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Television & Radio | AROUND THE DIAL

Stations weigh what's 'fair'

With 135 gubernatorial candidates, equal-time regulations handcuff many outlets.

August 22, 2003|Steve Carney | Special to The Times

The field of candidates is as huge as the window for campaigning is tiny -- so how does a radio station comply with Federal Communications Commission rules about equal time, much less be fair and comprehensive in its coverage of the gubernatorial recall campaign?

"There's no question, it is a challenge," said Bill Davis, president of Southern California Public Radio, which operates station KPCC-FM (89.3). "When you've got nearly 150 people on the ballot, how do you provide meaningful coverage of the candidates?"

Talk station KFI-AM (640) has taken the most democratic approach: Let everyone in. The station is offering one minute of uninterrupted time during Bill Handel's show, weekdays from 5 to 9 a.m., to each of the 135 candidates seeking to replace Gov. Gray Davis. The takers for what Handel calls "60 seconds of begging" have begun airing this week.

Other stations are being a little more judicious. "Obviously you cannot interview all 135. We couldn't even if we wanted to," said Bernard Pendergrass, assistant program director at talk station KABC-AM (790). "We're trying to talk to all of the key players, period, be they Democrat, Republican, independent, whomever."

And the station isn't merely bringing on the front-runners, he said. "We're trying to get all the ones that pop up, the more entertaining people, like Gary Coleman."

FCC requirements about equal time in political races cover both advertising and programming and apply equally to radio and television. The rules say that a broadcaster who gives an opportunity to one candidate to get on the air must give the same opportunity to his or her opponents. The time slots don't have to be identical, but one can't have afternoon drive while the other gets 3 a.m. And a station that sells time for political advertising is required to charge candidates whatever cut rate they give their best advertisers.

But the rules exempt any newscast, news interview, news documentary or on-the-spot coverage of bona fide news events. Concerned broadcasters can ask the FCC if a certain program fits the agency's definition of news, while ignored candidates have a week from the date of the broadcast to petition for equal time, if the show isn't exempt. Otherwise, the agency leaves the content of those programs up to the station and its journalistic standards -- so news directors aren't forced to give the same amount of coverage to billboard queen Angeleyne as they would to Arnold Schwarzenegger or Lt. Gov. Cruz Bustamante.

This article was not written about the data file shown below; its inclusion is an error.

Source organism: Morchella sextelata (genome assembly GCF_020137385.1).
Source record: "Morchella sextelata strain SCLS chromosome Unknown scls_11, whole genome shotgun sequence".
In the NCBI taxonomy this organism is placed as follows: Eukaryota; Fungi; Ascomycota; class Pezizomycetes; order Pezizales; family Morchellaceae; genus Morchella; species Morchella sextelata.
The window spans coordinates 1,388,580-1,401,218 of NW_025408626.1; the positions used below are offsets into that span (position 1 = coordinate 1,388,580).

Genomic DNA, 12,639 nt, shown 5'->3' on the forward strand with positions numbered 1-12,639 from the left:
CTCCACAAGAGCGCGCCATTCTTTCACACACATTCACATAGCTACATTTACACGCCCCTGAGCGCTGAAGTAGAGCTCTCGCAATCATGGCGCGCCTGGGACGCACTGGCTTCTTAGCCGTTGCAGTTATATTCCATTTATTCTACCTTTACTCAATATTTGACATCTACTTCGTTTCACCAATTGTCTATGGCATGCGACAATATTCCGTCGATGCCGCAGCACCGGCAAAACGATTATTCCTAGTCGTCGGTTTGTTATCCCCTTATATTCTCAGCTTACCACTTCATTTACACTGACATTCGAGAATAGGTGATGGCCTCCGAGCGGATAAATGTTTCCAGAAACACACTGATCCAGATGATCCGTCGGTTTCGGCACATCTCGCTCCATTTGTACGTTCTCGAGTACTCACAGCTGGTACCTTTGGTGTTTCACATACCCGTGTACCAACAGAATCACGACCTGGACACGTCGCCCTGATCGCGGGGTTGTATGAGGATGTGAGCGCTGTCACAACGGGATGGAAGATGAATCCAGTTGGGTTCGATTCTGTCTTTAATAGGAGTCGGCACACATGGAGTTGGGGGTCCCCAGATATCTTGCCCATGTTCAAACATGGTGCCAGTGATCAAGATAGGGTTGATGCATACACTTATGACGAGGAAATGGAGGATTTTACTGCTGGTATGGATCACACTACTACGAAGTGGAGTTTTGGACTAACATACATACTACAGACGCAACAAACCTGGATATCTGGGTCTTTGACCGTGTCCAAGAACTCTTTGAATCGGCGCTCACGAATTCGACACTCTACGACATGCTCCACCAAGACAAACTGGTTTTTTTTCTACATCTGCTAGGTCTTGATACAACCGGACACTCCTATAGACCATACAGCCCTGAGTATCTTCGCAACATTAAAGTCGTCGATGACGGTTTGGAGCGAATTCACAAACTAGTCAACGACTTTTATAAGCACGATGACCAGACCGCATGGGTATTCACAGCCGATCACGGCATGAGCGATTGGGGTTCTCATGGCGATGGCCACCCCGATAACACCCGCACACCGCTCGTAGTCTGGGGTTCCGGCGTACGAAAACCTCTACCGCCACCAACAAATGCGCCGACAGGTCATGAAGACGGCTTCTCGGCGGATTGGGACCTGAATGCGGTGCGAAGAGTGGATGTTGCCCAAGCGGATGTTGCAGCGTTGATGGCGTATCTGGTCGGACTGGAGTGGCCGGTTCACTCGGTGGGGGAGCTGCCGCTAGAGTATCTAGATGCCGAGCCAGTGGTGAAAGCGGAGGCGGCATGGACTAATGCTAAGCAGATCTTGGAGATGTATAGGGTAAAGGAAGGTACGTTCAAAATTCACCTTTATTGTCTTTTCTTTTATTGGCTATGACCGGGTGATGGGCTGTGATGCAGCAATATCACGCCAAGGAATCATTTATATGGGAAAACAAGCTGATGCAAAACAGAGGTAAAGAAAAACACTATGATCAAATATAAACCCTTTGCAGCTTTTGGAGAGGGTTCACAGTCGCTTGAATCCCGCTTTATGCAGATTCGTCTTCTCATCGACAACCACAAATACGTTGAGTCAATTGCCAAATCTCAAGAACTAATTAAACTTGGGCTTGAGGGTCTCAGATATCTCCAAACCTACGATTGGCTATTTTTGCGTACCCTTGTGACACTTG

But the FCC reminds broadcasters that along with the news exemption comes "the obligation imposed upon them under this act to operate in the public interest and to afford reasonable opportunity for the discussion of conflicting views of issues of public importance."

Other, nonexempt exposure, though, would start the meter running under equal-time rules -- one reason that candidate Arianna Huffington took leave from her stint as co-commentator on the KCRW-FM (89.9) political program "Left, Right & Center." It's akin to the reason that television stations aren't airing Schwarzenegger movies or episodes of Coleman's series "Diff'rent Strokes." The FCC has determined, and the courts have agreed, that such exposure can be a means of helping a candidate, making a station liable to give the same air time to the 134 others on the ballot.

Howard Stern was scheduled to have Schwarzenegger on his radio program Thursday morning but decided not to, concerned he would run afoul of the equal-time regulations, said Dana McClintock, spokesman for Infinity Broadcasting, which syndicates Stern's show, heard locally from 3 to 11 a.m. on KLSX-FM (97.1).

The rule creates an extra headache that broadcasters say they don't need, because they already have scarcely enough time before the Oct. 7 election to present listeners with the most viable, or at least most interesting, gubernatorial hopefuls.

Bill Davis said KPCC has already interviewed Bustamante, state Sen. Tom McClintock and others. "We want to get as many of the significant candidates as possible. We've also had some people who probably don't have much of a chance of winning, e.g. Larry Flynt," the publisher of Hustler magazine.

"It's an incredible story. And the time, the attention, the sheer amount of work that's required to stay on top of this is mind-boggling," Bill Davis said. Furthermore, with the looming specter of possible recounts or court challenges, "I would imagine this story won't be going away, even after Oct. 7."


Blackout broadcasts

When the lights went out last week in the Northeast, Midwest and Canada, and people's digital cable TV and high-speed Internet connections went dead, they dusted off transistor radios, scrounged for 9-volt batteries and tuned in to find out what had happened.

Others sat in their cars, enjoying the air conditioning and dialing into the mass medium least affected by the power outage.

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